inequality map 630Economic inequality in the United States is at its highest level since the 1930s, yet most Americans remain relatively unconcerned with the issue. Why, asks Michael W. Kraus, Shia Davidai, and A. David Nussbaum in May 3rd’s New York Times. (http://www.nytimes.com/2015/05/03/opinion/sunday/american-dream-or-mirage.html)

Why is the information from these studies important to us? Perception is reality. Politicians and political campaigners know that because of these false beliefs in social mobility people can be swayed to think along certain lines and thus they can avoid fixing the reasons the social mobility we used to have no longer exists.

They found that Americans, regardless of what economic quintile they belong to, severely overestimate the ability to be upwardly mobile in the good ole US of A. They deduced that there was a self-serving reason for this across the board. Those at the top justified their wealth and even those at the bottom thought it would lead to a brighter economic future. In fact, when compared to actual mobility trends reported by the Pew Research Center, “Participants in the survey overshot the likelihood of rising from the poorest quintile to one of the three top quintiles by nearly 15 percentage points. (On average, only 30 percent of individuals make that kind of leap.)”

In a Cornell study entitled, Building a More Mobile America—One Income Quintile at a Time, Shia Davidai and Thomas Gilovitch found that “Americans seem willing to accept vast financial inequalities as long as they believe that everyone has the opportunity to succeed.”

Additionally they found, “(a) people believe there is more upward mobility than downward mobility; (b) people overestimate the amount of upward mobility and underestimate the amount of downward mobility; (c) poorer individuals believe there is more mobility than richer individuals; and (d) political affiliation influences perceptions of economic mobility, with conservatives believing that the economic system is more dynamic—with more people moving both up and down the income distribution—than liberals do.” (file://localhost/(http/::pps.sagepub.com:content:10:1:60.abstract)

In another study, “Americans Overestimate Social Class Mobility” by Michael Krauss and Jacinth J.X. Tan, (http://www.sciencedirect.com/science/article/pii/S0022103115000062), the authors found respondents substantially misjudged the rate (5 times greater) at which families from the lowest quintile of our population attended college. And when Krauss and Tan asked them to predict the upward mobility of “those like them” they were even more likely to overestimate social mobility.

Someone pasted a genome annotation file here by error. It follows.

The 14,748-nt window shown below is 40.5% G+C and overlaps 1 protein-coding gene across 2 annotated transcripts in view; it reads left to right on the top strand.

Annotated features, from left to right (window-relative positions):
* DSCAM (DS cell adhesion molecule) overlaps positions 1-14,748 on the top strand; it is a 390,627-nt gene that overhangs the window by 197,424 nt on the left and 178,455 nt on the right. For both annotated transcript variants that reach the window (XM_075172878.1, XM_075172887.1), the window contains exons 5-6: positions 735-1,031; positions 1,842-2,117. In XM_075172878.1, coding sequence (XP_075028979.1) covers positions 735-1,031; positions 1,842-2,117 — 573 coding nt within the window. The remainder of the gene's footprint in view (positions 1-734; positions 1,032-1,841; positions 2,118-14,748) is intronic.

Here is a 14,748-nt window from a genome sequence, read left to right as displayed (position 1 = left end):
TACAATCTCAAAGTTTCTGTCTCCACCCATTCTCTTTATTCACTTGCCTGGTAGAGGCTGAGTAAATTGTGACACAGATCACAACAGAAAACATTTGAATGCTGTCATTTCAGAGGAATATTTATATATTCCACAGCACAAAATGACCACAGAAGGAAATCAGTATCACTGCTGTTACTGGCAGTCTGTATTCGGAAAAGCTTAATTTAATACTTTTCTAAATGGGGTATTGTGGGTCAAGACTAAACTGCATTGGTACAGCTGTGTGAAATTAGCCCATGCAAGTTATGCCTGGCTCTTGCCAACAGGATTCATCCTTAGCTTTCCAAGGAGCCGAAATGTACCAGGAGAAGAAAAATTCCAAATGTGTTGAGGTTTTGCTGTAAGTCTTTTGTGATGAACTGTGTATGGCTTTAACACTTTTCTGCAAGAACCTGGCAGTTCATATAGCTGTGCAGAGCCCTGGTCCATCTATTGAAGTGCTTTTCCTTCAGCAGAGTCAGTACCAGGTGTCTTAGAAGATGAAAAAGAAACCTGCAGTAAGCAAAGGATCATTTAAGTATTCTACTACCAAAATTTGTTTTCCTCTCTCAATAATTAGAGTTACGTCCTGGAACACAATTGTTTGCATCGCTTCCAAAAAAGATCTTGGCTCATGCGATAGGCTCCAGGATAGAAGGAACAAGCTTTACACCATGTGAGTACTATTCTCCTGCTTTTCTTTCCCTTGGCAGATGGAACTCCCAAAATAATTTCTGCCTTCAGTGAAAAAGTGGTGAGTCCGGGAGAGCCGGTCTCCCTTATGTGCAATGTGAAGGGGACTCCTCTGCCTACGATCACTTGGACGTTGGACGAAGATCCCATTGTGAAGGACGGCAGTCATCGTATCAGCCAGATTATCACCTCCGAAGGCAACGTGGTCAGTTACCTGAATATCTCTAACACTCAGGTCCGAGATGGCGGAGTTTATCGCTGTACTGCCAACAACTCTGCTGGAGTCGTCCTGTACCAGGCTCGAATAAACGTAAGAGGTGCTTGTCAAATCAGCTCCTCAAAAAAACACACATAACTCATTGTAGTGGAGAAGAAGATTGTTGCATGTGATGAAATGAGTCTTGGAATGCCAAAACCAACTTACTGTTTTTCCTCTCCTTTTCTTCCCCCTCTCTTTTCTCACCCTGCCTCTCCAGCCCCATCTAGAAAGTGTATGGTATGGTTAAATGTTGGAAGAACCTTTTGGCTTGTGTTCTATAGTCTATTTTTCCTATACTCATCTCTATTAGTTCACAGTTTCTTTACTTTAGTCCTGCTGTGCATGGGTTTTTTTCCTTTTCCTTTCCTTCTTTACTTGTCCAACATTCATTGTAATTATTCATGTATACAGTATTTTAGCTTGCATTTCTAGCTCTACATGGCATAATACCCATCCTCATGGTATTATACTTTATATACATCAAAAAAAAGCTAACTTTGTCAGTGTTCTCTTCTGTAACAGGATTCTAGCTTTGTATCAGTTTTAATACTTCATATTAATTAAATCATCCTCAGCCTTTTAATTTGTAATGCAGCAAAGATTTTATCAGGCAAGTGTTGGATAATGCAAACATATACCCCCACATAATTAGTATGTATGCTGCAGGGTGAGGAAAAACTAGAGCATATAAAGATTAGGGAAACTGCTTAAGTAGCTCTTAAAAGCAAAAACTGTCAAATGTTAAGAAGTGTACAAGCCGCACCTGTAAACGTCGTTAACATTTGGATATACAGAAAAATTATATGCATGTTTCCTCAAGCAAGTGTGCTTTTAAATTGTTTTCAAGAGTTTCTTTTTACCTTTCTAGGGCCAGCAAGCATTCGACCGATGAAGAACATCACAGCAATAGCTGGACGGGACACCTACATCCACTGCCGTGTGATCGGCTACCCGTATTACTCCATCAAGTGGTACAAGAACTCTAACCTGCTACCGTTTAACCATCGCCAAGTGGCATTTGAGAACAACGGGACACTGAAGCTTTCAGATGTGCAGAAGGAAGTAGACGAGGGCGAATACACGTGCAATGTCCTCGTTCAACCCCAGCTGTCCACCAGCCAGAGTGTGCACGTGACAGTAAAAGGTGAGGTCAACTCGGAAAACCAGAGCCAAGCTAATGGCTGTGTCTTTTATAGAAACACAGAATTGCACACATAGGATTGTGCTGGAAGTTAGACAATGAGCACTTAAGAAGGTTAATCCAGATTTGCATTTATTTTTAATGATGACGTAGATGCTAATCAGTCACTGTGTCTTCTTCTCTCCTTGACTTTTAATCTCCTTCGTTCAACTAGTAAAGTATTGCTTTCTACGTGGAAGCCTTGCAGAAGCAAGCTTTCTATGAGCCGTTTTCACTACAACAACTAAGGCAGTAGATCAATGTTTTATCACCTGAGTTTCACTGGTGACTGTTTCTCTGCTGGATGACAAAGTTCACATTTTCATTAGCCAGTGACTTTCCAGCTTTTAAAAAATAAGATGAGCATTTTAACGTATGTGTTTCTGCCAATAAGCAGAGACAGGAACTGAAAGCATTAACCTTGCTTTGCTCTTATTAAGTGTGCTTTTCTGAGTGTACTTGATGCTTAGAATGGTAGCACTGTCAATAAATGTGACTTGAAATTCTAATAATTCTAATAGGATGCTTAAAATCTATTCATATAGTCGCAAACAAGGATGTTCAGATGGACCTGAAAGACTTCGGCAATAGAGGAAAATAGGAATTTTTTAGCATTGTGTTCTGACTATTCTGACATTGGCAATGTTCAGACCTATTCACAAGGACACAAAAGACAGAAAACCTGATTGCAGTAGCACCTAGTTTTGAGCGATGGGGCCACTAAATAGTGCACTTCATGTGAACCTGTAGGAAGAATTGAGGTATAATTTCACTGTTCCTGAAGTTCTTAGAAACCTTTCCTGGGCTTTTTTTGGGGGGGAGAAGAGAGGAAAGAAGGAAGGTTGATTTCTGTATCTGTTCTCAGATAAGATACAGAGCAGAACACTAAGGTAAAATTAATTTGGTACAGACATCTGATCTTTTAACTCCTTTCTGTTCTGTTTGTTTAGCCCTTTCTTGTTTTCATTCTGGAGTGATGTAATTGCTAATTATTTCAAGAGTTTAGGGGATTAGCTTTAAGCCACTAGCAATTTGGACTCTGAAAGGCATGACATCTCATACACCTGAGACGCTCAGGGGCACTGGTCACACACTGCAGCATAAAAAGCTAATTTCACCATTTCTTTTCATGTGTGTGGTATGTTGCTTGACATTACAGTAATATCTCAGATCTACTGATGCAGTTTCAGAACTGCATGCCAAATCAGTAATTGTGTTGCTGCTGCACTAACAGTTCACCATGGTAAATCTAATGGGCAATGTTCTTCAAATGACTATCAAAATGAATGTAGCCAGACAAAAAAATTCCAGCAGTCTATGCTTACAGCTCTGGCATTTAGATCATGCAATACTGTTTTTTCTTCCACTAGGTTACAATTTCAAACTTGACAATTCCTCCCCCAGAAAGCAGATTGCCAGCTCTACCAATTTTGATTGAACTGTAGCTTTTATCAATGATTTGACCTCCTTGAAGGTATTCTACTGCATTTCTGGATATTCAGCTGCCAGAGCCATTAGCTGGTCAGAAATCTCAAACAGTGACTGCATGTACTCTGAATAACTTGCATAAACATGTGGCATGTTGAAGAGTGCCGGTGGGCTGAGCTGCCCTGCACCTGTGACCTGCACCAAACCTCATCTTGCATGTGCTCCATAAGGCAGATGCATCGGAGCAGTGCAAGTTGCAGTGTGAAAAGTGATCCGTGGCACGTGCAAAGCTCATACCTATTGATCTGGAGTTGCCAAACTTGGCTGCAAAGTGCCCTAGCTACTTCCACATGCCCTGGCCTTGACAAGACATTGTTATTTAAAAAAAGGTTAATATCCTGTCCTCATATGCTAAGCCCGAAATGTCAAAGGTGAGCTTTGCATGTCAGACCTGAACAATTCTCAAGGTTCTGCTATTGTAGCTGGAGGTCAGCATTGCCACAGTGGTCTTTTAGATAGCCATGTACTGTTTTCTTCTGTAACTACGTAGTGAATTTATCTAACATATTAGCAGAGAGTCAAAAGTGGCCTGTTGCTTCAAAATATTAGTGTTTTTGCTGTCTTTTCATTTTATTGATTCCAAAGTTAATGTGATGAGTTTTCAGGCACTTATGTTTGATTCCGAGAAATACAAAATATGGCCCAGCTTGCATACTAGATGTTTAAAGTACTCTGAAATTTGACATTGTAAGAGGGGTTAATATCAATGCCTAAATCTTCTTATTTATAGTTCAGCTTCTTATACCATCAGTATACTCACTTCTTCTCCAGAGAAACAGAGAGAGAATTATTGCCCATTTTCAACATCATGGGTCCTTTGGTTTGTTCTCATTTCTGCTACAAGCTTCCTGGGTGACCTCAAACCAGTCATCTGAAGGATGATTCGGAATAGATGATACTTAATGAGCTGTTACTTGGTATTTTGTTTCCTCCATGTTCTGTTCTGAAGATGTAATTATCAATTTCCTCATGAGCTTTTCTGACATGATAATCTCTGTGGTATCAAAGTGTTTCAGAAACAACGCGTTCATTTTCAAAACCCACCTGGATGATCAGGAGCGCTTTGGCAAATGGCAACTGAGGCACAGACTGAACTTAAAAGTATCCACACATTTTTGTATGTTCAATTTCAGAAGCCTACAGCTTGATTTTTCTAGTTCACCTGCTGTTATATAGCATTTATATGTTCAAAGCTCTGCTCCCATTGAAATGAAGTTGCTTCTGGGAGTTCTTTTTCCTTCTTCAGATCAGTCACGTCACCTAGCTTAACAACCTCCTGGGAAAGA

Interestingly, “For those lower in income or educational attainment, lower standing was associated with greater overestimation of upward mobility. Those with the most room to move up were more likely to think that such movement was possible.”

When examining this phenomenon by variables other quintiles the Times article not surprisingly went on to say, “Across both sets of studies, political liberals were less likely to overestimate upward mobility relative to conservatives.” and “that members of ethnic minority groups tended to overestimate upward mobility more than did European Americans. This result indicated that those with the most to gain from believing in an upwardly mobile society tended to believe so more strongly.”

These findings explain why some of our poorest Americans are some of our most conservative. It explains why Republican candidates still win across huge portions of America by still yapping about “tax and spend socialist Democrats” and worse.

As long as Americans believe we can “still make it if we try”, American politicians from both parties (although especially Republicans) can still tell us the status quo works for most Americans, and blame some Americans for not trying hard enough.

They can also say there is no need to reexamine the role of government in leveling the playing field, or supporting measures like increasing the minimum wage to a real living wage, or investing in building our infrastructure, or finding ways to lower education and medical costs, or overturning Citizen’s United, or reducing the influence of banks, hedge funds, and corporations on all of our governments- from local to national.

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